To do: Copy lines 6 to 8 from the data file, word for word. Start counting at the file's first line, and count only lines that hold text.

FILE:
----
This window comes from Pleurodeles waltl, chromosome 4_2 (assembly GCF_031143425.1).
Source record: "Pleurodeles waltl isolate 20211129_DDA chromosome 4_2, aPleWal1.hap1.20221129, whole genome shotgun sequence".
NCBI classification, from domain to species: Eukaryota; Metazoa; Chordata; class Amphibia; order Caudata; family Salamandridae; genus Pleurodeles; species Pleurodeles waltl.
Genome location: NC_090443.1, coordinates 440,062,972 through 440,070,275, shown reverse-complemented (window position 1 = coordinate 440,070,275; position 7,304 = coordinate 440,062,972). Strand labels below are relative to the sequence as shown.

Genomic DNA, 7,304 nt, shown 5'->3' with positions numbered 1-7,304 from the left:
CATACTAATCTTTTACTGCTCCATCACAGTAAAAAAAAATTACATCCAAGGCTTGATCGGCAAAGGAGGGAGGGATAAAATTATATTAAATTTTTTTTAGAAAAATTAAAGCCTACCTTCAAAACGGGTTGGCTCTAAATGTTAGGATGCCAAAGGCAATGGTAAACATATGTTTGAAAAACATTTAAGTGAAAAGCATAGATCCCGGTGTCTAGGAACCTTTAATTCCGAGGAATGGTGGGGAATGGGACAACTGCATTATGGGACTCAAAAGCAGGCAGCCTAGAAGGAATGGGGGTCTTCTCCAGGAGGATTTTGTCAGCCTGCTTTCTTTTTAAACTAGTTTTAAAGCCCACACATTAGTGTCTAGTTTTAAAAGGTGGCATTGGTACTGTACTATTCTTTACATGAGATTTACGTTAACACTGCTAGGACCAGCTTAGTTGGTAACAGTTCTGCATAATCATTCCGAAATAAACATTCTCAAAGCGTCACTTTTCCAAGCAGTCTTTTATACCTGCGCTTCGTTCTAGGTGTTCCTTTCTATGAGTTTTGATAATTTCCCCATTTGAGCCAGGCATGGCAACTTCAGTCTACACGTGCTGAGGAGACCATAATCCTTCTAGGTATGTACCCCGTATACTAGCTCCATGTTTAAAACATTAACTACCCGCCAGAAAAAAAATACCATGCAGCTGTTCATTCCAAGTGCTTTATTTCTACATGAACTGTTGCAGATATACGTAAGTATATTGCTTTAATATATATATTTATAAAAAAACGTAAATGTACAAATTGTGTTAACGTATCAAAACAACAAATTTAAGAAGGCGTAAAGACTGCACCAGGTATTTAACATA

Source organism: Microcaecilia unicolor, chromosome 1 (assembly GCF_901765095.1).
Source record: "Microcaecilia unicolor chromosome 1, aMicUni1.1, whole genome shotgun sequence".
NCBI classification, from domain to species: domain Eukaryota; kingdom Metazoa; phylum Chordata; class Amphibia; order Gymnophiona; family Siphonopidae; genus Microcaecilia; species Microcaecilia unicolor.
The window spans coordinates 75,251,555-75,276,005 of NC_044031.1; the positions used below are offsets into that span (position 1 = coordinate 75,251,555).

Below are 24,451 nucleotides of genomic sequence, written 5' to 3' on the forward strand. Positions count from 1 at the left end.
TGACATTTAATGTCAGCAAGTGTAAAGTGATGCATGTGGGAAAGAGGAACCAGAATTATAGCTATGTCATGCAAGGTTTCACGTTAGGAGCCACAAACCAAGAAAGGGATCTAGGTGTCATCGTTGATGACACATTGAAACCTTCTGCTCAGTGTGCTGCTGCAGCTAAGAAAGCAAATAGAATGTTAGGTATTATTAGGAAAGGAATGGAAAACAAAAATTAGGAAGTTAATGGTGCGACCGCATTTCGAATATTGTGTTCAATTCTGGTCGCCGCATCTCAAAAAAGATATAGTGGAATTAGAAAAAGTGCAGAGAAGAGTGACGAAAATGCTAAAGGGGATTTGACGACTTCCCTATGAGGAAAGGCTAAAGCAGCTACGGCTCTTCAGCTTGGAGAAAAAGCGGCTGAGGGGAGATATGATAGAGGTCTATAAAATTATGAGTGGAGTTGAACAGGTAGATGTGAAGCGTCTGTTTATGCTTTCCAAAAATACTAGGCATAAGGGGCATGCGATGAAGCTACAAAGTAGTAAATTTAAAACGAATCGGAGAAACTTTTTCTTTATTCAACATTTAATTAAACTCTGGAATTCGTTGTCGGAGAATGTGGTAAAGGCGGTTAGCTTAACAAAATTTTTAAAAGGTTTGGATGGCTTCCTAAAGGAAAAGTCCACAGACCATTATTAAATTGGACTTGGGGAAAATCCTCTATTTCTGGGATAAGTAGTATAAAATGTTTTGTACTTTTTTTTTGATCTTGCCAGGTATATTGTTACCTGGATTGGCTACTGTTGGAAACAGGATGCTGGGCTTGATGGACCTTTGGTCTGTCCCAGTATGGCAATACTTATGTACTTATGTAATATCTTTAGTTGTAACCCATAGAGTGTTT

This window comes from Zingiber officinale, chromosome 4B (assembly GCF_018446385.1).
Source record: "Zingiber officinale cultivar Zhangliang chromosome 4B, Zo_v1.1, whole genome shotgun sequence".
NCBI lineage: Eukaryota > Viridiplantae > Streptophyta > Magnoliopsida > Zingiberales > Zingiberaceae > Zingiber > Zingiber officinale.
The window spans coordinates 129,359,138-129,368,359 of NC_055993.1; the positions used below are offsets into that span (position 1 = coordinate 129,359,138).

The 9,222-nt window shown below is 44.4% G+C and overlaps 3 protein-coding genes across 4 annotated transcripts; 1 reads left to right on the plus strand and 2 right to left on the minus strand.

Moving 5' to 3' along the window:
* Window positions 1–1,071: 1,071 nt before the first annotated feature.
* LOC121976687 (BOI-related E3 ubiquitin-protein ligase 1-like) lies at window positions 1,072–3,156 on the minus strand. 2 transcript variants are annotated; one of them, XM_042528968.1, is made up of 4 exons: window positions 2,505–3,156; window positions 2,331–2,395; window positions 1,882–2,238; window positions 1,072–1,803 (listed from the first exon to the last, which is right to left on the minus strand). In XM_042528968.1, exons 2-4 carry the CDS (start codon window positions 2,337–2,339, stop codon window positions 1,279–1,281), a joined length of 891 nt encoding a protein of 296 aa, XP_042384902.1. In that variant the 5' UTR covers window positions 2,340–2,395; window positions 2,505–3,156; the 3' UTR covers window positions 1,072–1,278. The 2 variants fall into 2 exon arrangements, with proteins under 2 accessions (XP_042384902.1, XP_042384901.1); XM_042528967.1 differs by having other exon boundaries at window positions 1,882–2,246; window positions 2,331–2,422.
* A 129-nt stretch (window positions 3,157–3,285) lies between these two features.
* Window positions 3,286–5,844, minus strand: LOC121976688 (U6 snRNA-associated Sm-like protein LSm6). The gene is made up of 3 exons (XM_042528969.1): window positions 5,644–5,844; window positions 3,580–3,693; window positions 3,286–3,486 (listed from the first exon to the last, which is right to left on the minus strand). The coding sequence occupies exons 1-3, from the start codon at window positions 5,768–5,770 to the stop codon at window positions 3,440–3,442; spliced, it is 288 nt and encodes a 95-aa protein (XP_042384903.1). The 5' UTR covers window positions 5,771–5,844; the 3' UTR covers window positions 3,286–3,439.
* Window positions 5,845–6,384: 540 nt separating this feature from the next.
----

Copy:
CATACTAATCTTTTACTGCTCCATCACAGTAAAAAAAAATTACATCCAAGGCTTGATCGGCAAAGGAGGGAGGGATAAAATTATATTAAATTTTTTTTAGAAAAATTAAAGCCTACCTTCAAAACGGGTTGGCTCTAAATGTTAGGATGCCAAAGGCAATGGTAAACATATGTTTGAAAAACATTTAAGTGAAAAGCATAGATCCCGGTGTCTAGGAACCTTTAATTCCGAGGAATGGTGGGGAATGGGACAACTGCATTATGGGACTCAAAAGCAGGCAGCCTAGAAGGAATGGGGGTCTTCTCCAGGAGGATTTTGTCAGCCTGCTTTCTTTTTAAACTAGTTTTAAAGCCCACACATTAGTGTCTAGTTTTAAAAGGTGGCATTGGTACTGTACTATTCTTTACATGAGATTTACGTTAACACTGCTAGGACCAGCTTAGTTGGTAACAGTTCTGCATAATCATTCCGAAATAAACATTCTCAAAGCGTCACTTTTCCAAGCAGTCTTTTATACCTGCGCTTCGTTCTAGGTGTTCCTTTCTATGAGTTTTGATAATTTCCCCATTTGAGCCAGGCATGGCAACTTCAGTCTACACGTGCTGAGGAGACCATAATCCTTCTAGGTATGTACCCCGTATACTAGCTCCATGTTTAAAACATTAACTACCCGCCAGAAAAAAAATACCATGCAGCTGTTCATTCCAAGTGCTTTATTTCTACATGAACTGTTGCAGATATACGTAAGTATATTGCTTTAATATATATATTTATAAAAAAACGTAAATGTACAAATTGTGTTAACGTATCAAAACAACAAATTTAAGAAGGCGTAAAGACTGCACCAGGTATTTAACATA

Source organism: Microcaecilia unicolor, chromosome 1 (assembly GCF_901765095.1).
Source record: "Microcaecilia unicolor chromosome 1, aMicUni1.1, whole genome shotgun sequence".